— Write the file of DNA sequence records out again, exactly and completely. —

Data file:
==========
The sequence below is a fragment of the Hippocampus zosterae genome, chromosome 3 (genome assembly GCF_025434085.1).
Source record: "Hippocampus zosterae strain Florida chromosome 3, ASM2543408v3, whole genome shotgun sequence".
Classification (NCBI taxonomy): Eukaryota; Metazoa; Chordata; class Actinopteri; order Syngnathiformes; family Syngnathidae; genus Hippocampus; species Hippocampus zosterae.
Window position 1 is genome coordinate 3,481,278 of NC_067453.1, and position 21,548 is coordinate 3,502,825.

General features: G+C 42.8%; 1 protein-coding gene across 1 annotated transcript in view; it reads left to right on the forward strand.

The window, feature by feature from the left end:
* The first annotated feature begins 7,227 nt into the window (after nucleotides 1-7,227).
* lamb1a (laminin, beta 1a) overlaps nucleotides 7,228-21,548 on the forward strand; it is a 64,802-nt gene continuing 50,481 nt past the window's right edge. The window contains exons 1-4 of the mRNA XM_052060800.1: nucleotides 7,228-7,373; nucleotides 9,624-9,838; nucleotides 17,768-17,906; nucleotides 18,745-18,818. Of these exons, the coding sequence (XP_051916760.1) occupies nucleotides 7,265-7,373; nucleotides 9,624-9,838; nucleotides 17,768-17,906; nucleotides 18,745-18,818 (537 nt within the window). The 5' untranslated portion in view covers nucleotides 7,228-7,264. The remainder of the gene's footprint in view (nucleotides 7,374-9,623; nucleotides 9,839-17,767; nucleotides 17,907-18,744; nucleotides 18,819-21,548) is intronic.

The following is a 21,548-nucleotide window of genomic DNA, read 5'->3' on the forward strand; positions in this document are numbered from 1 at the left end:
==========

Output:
The sequence below is a fragment of the Hippocampus zosterae genome, chromosome 3 (genome assembly GCF_025434085.1).
Source record: "Hippocampus zosterae strain Florida chromosome 3, ASM2543408v3, whole genome shotgun sequence".
Classification (NCBI taxonomy): Eukaryota; Metazoa; Chordata; class Actinopteri; order Syngnathiformes; family Syngnathidae; genus Hippocampus; species Hippocampus zosterae.
Window position 1 is genome coordinate 3,481,278 of NC_067453.1, and position 21,548 is coordinate 3,502,825.

General features: G+C 42.8%; 1 protein-coding gene across 1 annotated transcript in view; it reads left to right on the forward strand.

The window, feature by feature from the left end:
* The first annotated feature begins 7,227 nt into the window (after nucleotides 1-7,227).
* lamb1a (laminin, beta 1a) overlaps nucleotides 7,228-21,548 on the forward strand; it is a 64,802-nt gene continuing 50,481 nt past the window's right edge. The window contains exons 1-4 of the mRNA XM_052060800.1: nucleotides 7,228-7,373; nucleotides 9,624-9,838; nucleotides 17,768-17,906; nucleotides 18,745-18,818. Of these exons, the coding sequence (XP_051916760.1) occupies nucleotides 7,265-7,373; nucleotides 9,624-9,838; nucleotides 17,768-17,906; nucleotides 18,745-18,818 (537 nt within the window). The 5' untranslated portion in view covers nucleotides 7,228-7,264. The remainder of the gene's footprint in view (nucleotides 7,374-9,623; nucleotides 9,839-17,767; nucleotides 17,907-18,744; nucleotides 18,819-21,548) is intronic.

The following is a 21,548-nucleotide window of genomic DNA, read 5'->3' on the forward strand; positions in this document are numbered from 1 at the left end: